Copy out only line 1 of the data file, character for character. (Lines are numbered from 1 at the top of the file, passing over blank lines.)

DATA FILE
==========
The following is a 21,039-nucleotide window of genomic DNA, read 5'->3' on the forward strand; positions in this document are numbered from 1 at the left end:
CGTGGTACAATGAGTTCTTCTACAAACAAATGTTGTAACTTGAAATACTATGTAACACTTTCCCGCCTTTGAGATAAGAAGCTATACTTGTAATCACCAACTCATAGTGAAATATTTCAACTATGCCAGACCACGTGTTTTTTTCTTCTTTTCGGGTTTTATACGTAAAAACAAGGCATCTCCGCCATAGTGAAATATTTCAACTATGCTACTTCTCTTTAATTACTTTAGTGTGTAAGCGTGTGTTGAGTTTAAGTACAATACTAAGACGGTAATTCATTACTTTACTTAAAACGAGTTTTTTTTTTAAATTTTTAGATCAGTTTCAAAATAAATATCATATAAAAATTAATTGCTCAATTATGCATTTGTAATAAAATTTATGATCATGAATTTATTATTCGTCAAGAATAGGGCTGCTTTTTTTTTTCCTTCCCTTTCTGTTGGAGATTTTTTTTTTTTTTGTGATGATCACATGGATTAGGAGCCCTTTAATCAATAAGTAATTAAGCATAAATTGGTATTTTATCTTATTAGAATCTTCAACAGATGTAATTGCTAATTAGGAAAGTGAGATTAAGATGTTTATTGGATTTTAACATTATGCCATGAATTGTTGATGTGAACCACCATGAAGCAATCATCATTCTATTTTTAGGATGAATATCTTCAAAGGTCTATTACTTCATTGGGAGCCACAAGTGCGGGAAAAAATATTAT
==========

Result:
The following is a 21,039-nucleotide window of genomic DNA, read 5'->3' on the forward strand; positions in this document are numbered from 1 at the left end: